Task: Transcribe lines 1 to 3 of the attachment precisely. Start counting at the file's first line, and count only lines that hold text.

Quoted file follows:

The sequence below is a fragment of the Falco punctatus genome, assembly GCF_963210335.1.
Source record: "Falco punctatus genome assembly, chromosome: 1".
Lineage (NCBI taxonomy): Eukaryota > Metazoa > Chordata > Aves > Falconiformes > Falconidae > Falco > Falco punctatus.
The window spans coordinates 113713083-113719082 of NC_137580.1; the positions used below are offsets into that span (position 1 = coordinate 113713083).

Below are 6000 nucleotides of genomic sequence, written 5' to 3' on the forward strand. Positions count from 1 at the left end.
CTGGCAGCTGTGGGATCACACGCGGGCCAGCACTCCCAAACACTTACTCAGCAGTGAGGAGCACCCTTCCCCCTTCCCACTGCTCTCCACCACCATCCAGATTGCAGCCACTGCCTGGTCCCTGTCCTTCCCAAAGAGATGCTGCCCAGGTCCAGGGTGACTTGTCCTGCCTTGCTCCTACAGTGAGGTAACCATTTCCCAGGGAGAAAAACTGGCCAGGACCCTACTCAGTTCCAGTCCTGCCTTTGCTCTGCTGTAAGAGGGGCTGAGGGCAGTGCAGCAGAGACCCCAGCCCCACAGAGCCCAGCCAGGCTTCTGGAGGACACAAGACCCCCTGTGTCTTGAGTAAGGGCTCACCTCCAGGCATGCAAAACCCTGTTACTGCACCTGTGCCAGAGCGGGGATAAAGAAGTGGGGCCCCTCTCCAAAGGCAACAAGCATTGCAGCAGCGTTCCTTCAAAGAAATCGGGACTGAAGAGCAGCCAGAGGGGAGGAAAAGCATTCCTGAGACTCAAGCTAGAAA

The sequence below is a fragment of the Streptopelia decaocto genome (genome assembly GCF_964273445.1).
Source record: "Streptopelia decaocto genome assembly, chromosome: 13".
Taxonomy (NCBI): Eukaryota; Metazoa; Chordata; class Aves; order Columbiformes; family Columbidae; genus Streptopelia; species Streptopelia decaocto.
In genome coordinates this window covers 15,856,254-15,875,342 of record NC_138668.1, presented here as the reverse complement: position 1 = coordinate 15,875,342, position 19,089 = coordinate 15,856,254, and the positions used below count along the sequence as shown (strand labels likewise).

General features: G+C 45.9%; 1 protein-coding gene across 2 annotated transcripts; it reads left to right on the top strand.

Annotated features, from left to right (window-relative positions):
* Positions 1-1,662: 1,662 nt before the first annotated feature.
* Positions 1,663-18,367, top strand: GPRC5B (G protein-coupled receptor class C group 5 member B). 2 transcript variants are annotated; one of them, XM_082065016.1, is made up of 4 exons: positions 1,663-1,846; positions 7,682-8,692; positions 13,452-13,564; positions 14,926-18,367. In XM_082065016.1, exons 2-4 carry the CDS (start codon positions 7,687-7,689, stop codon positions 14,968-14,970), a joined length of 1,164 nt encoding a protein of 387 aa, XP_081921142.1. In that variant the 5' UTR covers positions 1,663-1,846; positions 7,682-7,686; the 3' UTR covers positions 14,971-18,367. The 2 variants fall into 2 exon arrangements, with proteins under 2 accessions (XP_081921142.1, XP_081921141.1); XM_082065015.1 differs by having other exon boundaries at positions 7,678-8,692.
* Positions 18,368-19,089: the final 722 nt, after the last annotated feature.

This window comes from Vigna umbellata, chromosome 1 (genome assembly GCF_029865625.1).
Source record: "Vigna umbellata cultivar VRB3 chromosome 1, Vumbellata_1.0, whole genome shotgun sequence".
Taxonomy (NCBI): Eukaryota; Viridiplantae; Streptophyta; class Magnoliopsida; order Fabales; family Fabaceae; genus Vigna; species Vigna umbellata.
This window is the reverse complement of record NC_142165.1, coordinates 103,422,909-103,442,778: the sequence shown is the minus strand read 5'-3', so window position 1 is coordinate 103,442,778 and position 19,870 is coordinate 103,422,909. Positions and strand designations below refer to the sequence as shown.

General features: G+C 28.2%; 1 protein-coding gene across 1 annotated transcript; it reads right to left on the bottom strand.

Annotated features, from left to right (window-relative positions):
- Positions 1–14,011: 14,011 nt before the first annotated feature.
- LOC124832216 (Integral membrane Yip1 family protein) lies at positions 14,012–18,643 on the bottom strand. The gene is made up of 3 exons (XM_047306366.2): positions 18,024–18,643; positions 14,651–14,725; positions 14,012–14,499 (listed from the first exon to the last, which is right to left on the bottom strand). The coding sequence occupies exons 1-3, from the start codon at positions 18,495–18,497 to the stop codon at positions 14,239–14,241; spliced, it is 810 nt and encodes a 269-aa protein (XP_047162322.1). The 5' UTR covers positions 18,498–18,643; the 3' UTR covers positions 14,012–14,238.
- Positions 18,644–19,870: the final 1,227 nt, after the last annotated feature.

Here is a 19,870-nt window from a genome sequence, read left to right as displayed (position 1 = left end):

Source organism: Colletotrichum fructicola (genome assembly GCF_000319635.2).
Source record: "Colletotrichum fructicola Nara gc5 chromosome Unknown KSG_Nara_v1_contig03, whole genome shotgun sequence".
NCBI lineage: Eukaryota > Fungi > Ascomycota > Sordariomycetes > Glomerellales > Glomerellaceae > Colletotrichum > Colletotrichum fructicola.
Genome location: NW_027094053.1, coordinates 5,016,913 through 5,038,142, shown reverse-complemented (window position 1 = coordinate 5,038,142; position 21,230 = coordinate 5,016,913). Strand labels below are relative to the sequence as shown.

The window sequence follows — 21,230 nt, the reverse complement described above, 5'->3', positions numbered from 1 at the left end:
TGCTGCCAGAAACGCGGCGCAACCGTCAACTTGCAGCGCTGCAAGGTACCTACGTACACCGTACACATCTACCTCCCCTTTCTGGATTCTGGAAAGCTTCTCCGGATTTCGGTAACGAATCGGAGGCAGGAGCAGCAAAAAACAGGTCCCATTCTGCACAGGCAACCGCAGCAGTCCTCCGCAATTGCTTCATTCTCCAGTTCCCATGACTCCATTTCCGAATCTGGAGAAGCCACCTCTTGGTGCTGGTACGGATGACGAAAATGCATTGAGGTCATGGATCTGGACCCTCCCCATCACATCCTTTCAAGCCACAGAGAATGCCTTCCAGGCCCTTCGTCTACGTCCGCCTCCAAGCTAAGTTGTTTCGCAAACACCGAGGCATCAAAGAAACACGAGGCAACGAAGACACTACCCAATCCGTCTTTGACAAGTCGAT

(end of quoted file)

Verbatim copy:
The sequence below is a fragment of the Falco punctatus genome, assembly GCF_963210335.1.
Source record: "Falco punctatus genome assembly, chromosome: 1".
Lineage (NCBI taxonomy): Eukaryota > Metazoa > Chordata > Aves > Falconiformes > Falconidae > Falco > Falco punctatus.